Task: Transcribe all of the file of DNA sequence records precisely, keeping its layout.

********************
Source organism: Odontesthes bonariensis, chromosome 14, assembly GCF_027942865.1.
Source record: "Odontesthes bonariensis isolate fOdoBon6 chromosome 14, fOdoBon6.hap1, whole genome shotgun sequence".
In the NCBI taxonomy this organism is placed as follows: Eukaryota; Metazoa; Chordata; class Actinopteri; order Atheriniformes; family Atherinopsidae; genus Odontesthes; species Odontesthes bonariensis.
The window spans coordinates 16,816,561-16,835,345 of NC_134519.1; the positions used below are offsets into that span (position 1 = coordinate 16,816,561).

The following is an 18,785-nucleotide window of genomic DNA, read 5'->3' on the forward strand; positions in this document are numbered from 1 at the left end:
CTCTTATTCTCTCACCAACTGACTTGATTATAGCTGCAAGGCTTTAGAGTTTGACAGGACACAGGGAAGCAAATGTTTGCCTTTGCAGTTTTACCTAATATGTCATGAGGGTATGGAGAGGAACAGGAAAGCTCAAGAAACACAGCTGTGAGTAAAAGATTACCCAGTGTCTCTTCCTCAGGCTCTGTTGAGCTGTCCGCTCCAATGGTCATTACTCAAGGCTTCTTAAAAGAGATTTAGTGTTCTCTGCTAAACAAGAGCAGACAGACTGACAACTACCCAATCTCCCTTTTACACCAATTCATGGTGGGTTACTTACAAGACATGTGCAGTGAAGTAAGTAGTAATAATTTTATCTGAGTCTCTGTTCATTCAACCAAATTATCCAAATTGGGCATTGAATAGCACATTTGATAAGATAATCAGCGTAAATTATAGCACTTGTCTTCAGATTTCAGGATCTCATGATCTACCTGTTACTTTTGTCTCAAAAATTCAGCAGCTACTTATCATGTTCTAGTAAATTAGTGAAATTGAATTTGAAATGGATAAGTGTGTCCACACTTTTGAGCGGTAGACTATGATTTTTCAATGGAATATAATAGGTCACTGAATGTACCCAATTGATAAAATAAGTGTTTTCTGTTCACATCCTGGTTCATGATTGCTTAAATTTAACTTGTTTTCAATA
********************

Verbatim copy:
Source organism: Odontesthes bonariensis, chromosome 14, assembly GCF_027942865.1.
Source record: "Odontesthes bonariensis isolate fOdoBon6 chromosome 14, fOdoBon6.hap1, whole genome shotgun sequence".
In the NCBI taxonomy this organism is placed as follows: Eukaryota; Metazoa; Chordata; class Actinopteri; order Atheriniformes; family Atherinopsidae; genus Odontesthes; species Odontesthes bonariensis.
The window spans coordinates 16,816,561-16,835,345 of NC_134519.1; the positions used below are offsets into that span (position 1 = coordinate 16,816,561).

The following is an 18,785-nucleotide window of genomic DNA, read 5'->3' on the forward strand; positions in this document are numbered from 1 at the left end:
CTCTTATTCTCTCACCAACTGACTTGATTATAGCTGCAAGGCTTTAGAGTTTGACAGGACACAGGGAAGCAAATGTTTGCCTTTGCAGTTTTACCTAATATGTCATGAGGGTATGGAGAGGAACAGGAAAGCTCAAGAAACACAGCTGTGAGTAAAAGATTACCCAGTGTCTCTTCCTCAGGCTCTGTTGAGCTGTCCGCTCCAATGGTCATTACTCAAGGCTTCTTAAAAGAGATTTAGTGTTCTCTGCTAAACAAGAGCAGACAGACTGACAACTACCCAATCTCCCTTTTACACCAATTCATGGTGGGTTACTTACAAGACATGTGCAGTGAAGTAAGTAGTAATAATTTTATCTGAGTCTCTGTTCATTCAACCAAATTATCCAAATTGGGCATTGAATAGCACATTTGATAAGATAATCAGCGTAAATTATAGCACTTGTCTTCAGATTTCAGGATCTCATGATCTACCTGTTACTTTTGTCTCAAAAATTCAGCAGCTACTTATCATGTTCTAGTAAATTAGTGAAATTGAATTTGAAATGGATAAGTGTGTCCACACTTTTGAGCGGTAGACTATGATTTTTCAATGGAATATAATAGGTCACTGAATGTACCCAATTGATAAAATAAGTGTTTTCTGTTCACATCCTGGTTCATGATTGCTTAAATTTAACTTGTTTTCAATA